Platypus can be quite difficult to spot and you will need both luck and patience to see them in the wild. I have been lucky to have seen a few in Eungella National Park near Mackay in Queensland so spotting the elusive creature in Tasmania was high on our Tasmanian wildlife to see list!

When I was planning our trip several locations were mentioned as great spots to see platypus including the following:

  • Geeveston

Geeveston Circuit Platypus Walk. There is a resident platypus family living right in the town and if you follow the platypus walk you may have an encounter with the elusive creature!

Just remember to be as quiet as possible.

  • Latrobe

Warrawee Forest Reserve and Bell’s Creek.

  • Cradle Mountain

In the lake near Peppers Lodge. Again I will highly recommend a stay at Peppers Cradle Mountain as the wildlife around the lodge is fantastic.

  • Mole Creek

Near the caravan park.

  • Deloraine

Near the caravan park.

Good to know – Platypus seem to like caravan parks! Lol! The best time to see platypus is at dusk and dawn. Look for the tell-tale trail of bubbles rising to the surface, keep very still, as quiet as possible and hopefully a little head will pop up!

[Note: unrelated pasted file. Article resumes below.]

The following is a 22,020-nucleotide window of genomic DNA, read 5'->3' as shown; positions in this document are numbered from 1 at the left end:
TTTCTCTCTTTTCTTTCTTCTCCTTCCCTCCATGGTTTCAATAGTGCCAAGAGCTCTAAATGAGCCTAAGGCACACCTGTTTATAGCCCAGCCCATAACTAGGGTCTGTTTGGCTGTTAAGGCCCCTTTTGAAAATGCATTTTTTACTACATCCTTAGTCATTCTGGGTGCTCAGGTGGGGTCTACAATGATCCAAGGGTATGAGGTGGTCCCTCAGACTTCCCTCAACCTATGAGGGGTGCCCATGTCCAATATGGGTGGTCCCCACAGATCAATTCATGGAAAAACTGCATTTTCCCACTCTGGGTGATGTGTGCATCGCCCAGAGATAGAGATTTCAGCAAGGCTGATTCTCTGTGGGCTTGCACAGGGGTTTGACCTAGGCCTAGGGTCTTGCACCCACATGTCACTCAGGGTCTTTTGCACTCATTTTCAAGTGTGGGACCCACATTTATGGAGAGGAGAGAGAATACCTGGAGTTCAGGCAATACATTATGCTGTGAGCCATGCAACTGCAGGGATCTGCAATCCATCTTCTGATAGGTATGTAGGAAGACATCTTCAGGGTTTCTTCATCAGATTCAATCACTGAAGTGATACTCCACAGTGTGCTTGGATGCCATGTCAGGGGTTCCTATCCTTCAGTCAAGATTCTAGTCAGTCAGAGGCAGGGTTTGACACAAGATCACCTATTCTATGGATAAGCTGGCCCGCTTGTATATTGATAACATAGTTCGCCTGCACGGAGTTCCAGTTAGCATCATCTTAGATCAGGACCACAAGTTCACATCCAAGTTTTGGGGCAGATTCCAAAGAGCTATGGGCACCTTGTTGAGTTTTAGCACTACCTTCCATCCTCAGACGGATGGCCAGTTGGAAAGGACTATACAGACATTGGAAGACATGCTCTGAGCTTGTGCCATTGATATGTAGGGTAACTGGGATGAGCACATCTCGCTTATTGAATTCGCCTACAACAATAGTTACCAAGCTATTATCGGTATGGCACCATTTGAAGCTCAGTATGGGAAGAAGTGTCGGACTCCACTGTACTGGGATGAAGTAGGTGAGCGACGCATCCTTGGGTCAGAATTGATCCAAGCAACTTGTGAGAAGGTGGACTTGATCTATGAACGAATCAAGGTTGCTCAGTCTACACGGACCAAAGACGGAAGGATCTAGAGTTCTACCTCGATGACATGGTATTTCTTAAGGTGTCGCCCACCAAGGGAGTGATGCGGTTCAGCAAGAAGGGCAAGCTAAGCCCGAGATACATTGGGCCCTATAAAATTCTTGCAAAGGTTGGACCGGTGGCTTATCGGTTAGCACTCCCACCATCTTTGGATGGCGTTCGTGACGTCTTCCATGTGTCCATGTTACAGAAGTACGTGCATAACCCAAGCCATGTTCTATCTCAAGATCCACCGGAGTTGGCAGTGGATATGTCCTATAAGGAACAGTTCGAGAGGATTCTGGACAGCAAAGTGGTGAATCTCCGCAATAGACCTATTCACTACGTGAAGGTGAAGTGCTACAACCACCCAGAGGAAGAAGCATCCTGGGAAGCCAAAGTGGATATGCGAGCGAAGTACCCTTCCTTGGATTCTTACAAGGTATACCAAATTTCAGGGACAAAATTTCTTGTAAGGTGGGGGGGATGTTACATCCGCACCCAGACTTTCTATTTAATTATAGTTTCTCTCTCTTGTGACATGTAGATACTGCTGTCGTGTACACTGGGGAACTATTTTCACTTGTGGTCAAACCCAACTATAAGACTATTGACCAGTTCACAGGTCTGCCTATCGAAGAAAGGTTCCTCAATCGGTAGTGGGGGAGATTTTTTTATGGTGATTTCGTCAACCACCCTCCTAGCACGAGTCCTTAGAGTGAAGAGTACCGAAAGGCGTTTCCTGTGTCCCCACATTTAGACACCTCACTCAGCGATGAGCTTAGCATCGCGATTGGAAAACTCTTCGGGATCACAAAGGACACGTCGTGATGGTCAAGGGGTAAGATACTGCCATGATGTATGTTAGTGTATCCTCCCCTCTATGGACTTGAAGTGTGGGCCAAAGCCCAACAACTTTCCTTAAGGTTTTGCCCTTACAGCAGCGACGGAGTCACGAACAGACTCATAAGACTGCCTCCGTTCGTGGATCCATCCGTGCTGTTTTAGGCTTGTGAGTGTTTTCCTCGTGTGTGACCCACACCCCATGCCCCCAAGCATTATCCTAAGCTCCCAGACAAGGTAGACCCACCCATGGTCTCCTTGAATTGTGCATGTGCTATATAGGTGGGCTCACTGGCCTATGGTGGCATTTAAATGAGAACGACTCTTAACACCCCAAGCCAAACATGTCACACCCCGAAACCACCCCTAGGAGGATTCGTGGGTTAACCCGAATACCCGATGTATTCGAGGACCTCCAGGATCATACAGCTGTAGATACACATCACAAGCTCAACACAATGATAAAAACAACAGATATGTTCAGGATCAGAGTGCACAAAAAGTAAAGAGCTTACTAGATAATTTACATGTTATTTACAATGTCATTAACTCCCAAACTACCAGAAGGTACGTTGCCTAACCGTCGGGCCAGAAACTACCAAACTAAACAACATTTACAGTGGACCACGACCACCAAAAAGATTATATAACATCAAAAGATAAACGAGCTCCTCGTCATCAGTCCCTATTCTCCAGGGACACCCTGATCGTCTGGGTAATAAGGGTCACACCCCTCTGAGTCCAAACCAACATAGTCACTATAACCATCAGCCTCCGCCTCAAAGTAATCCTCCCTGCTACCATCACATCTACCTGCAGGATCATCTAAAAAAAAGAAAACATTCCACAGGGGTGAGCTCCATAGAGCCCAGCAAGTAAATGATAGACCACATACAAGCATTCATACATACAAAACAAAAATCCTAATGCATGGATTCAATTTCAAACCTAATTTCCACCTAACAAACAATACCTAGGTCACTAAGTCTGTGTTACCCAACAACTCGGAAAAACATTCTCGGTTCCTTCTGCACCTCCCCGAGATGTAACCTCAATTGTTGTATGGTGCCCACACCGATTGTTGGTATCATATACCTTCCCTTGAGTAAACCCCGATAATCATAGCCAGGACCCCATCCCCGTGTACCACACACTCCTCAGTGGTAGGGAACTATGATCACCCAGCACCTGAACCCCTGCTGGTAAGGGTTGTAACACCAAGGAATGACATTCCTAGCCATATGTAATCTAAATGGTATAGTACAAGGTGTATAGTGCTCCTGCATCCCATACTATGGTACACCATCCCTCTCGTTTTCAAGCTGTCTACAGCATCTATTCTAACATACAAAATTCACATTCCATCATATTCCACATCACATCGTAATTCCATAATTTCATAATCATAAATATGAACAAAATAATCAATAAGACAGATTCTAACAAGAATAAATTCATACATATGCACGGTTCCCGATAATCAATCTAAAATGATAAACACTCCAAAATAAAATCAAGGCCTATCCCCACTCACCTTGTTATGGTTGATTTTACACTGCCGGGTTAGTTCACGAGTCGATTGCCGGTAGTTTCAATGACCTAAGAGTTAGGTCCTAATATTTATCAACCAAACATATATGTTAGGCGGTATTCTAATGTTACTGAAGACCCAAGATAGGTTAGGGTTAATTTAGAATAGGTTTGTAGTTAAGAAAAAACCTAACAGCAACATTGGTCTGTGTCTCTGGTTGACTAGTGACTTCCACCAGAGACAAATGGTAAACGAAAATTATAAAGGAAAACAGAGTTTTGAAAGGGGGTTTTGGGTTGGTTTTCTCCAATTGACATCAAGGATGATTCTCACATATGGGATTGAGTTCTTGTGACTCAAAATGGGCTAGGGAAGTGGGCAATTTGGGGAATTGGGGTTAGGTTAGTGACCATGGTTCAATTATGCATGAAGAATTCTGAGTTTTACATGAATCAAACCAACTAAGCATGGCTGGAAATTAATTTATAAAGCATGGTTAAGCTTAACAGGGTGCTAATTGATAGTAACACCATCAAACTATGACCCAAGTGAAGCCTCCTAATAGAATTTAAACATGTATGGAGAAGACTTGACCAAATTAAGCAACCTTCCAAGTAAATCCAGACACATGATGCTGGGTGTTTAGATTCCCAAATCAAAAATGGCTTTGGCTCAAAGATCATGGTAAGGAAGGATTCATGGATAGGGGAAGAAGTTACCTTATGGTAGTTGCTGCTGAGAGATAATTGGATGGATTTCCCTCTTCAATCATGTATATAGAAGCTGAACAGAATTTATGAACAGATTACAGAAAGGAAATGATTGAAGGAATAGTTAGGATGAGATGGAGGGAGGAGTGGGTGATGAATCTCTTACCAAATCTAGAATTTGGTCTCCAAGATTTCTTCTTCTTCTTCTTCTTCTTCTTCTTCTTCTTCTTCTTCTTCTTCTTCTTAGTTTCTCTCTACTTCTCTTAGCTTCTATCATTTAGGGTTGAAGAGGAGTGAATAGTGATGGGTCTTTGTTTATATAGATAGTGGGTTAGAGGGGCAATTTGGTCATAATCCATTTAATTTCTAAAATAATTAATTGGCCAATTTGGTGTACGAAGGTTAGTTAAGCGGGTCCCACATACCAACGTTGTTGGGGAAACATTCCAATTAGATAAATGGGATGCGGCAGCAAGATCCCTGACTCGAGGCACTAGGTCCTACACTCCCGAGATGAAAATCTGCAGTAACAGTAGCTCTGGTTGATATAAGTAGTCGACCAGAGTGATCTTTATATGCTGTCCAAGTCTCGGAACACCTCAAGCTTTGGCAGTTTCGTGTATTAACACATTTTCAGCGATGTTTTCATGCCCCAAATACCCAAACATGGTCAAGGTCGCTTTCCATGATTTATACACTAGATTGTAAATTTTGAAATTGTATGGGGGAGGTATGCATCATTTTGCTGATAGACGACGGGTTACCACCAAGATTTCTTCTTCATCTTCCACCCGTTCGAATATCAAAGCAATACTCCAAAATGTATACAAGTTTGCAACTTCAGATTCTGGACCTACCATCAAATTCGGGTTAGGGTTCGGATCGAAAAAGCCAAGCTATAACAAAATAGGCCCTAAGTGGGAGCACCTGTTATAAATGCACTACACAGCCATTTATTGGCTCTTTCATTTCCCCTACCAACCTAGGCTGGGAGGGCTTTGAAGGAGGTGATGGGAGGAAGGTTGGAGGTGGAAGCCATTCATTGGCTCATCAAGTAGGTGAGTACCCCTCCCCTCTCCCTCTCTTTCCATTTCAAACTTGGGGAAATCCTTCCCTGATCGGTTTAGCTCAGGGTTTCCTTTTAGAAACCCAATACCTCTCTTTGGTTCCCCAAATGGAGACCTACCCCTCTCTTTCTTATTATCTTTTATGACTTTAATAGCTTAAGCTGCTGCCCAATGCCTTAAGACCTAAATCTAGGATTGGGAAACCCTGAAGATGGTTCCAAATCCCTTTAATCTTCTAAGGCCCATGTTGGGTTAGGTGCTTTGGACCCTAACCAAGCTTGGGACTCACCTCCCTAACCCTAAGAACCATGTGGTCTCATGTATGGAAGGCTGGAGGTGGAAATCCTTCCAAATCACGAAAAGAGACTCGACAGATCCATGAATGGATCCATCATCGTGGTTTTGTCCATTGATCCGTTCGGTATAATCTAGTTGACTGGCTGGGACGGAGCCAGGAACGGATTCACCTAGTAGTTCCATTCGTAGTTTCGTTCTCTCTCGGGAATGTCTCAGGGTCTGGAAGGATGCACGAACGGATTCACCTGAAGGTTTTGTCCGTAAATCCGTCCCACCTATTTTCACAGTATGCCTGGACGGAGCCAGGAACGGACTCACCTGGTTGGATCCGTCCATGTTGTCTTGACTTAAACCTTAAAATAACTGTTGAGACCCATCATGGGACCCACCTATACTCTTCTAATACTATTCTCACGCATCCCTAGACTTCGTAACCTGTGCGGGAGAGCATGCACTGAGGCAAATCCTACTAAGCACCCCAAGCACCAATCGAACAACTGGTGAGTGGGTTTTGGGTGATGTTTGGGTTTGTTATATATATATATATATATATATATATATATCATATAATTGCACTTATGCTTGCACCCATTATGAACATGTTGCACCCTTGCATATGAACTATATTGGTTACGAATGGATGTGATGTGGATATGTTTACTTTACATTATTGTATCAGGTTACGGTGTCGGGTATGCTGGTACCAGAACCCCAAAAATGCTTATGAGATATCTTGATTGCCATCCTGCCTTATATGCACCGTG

Map showing the locations of platypus in Tasmania

(Click the arrow on the icon below for more information)


Plan your visit to Tasmania

Enjoy seeing all that amazing Tasmanian wildlife! To help you plan your visit to Tasmania there are a few useful posts to read. If you are considering a road trip around the island state my itinerary provides a comprehensive guide to where to go and what to see.

If you have a particular interest in Australian animals you may like reading my recommended books list. Also check out this useful list of books about Australian animals to share with children.